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Why Aren't More Women Lifting Weights?

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The "Bulk" Controversy

Even with all these benefits, many women still resist strength training for one reason: fear of getting bulky. "I have no clue what to do with the weights, and I'm scared I'll end up looking like a pro wrestler," says Rachel Herod, a nurse in San Diego, California.

The reality, however, is that it's nearly physically impossible to build bulky muscles like a guy. "Women simply don't have the hormonal makeup to get as muscular as men," says Kraemer. In fact, studies show that combining resistance training with regular cardio will only help you to look leaner as you become stronger.

And if squeezing in one more activity into an already packed schedule seems impossible, take heart: Resistance training doesn't have to be a big time commitment. "The bottom line is that women should do two full-body strength workouts a week, but you can do them in as little as 20 minutes," explains Pagano.

Nancy Smith, a 33-year-old social worker from Atlanta, is sold on strength training. Before she got a weight tutorial at the new gym she joined a year and a half ago, she just ran on the treadmill in the workout room at her apartment complex. "There were weights, but I didn't know how to use them. So I ignored them," she says. "I didn't know the settings on the machines. Even with the little picture, it was still too complicated."

But at her new gym, she joined a group training class and has seen a "remarkable difference," she says. "Before, I could do an 8-pound biceps curl, and now I can do 15 pounds. Because I'm stronger, I feel more confident. For the first time I have definition in my arms. I bought a strapless dress because I wanted to show them off, and I felt fantastic. Now strength training is a priority for me."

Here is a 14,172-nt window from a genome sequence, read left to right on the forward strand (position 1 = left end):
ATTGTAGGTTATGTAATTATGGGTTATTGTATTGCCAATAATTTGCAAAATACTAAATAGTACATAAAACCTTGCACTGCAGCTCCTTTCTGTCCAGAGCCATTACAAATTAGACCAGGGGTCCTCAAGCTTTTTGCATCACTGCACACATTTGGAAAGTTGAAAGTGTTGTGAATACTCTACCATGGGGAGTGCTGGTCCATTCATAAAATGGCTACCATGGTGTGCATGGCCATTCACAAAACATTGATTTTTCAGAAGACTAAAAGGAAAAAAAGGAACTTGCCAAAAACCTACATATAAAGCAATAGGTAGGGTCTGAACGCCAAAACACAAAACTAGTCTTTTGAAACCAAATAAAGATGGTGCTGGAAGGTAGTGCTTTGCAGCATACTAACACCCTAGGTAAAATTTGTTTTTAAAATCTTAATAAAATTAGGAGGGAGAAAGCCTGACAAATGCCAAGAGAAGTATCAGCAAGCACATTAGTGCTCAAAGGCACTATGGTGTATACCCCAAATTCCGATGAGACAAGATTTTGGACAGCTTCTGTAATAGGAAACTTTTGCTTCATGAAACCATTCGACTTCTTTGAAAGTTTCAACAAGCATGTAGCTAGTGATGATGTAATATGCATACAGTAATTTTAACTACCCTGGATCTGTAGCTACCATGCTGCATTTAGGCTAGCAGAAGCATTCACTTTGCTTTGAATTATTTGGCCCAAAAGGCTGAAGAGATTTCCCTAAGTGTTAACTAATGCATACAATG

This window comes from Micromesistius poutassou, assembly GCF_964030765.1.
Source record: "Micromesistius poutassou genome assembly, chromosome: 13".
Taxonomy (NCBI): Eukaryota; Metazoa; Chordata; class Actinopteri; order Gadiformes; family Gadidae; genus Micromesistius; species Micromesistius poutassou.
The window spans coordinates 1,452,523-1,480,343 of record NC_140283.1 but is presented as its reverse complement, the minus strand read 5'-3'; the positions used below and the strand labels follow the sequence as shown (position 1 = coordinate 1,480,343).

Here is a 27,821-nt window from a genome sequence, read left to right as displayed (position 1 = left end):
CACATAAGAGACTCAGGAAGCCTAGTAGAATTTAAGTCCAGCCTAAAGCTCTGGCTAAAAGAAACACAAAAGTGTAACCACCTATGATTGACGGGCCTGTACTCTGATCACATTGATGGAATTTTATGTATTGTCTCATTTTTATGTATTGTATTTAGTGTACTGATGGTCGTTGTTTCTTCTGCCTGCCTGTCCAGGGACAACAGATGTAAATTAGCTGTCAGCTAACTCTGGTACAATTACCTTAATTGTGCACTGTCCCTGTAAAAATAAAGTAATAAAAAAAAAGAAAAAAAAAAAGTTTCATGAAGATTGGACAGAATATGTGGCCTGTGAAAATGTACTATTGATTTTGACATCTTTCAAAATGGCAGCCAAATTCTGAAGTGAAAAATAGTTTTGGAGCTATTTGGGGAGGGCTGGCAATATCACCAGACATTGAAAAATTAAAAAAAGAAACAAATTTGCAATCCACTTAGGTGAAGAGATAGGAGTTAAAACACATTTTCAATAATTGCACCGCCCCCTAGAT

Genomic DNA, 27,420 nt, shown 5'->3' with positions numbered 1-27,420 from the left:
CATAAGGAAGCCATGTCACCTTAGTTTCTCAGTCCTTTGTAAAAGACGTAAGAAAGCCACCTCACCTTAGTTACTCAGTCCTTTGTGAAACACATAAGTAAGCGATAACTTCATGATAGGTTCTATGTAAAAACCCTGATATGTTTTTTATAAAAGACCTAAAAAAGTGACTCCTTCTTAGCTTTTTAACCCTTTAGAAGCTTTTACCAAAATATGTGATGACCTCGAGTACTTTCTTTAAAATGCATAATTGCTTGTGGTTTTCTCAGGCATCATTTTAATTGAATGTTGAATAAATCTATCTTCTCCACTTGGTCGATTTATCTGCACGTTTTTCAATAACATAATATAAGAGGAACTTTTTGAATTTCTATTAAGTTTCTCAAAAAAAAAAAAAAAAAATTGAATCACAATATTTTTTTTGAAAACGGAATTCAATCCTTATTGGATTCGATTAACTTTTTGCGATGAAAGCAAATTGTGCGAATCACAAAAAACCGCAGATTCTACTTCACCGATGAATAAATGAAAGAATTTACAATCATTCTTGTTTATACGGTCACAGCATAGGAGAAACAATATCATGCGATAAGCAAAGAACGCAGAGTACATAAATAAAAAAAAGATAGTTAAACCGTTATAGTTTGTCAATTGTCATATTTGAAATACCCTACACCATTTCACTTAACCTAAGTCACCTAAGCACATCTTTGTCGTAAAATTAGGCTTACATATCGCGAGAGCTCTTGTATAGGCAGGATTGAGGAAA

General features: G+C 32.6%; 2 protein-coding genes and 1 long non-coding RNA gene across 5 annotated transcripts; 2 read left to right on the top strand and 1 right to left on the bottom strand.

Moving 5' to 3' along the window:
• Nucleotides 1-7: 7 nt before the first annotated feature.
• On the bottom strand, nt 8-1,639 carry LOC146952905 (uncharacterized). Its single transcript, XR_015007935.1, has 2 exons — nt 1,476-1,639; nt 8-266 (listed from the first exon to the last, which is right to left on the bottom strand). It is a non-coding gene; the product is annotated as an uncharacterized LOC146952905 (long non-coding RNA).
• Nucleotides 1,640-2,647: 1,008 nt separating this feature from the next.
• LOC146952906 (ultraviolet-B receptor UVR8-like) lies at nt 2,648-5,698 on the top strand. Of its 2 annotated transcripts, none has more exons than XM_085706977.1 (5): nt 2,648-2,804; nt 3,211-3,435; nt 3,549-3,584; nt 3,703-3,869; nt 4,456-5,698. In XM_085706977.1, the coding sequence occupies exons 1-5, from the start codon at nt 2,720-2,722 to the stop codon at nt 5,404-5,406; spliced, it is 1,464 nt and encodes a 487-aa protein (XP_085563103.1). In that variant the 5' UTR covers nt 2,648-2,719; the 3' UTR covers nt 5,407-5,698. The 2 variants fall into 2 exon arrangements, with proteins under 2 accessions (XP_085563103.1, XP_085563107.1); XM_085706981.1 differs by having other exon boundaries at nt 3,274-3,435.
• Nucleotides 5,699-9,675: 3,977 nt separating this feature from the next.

Does Yoga Count?

What if your strength training comes in a less traditional form than dumbbells or machines? Devotees of disciplines like yoga and Pilates say they get all the lean muscle they need from their chosen disciplines. But experts disagree.

"You will build some muscle with yoga poses that have you supporting your body weight against gravity, but eventually you'll reach a plateau and will need to add weights or some other form of resistance," says Joan Pagano. Pilates mat classes present the same limitations, and while spring-loaded machines like the Reformer do offer a progressive resistance, they at least partially support your body weight, so you won't get the same weight-bearing benefits of many standing strength poses.

Sculpting classes can be a great introduction to resistance training for many women, says Joe Dowdell, co-owner of Peak Performance Fitness in New York City. If you do take sculpting classes, make sure you're working at the right intensity, or you'll stop seeing results, he adds.

And if you can't get to the gym, a variety of equipment, including resistance bands and medicine balls, can be a challenge. "So long as you're fully fatiguing the muscles, it doesn't matter what is providing resistance," says Pagano.


Originally published in FITNESS magazine, December 2006.


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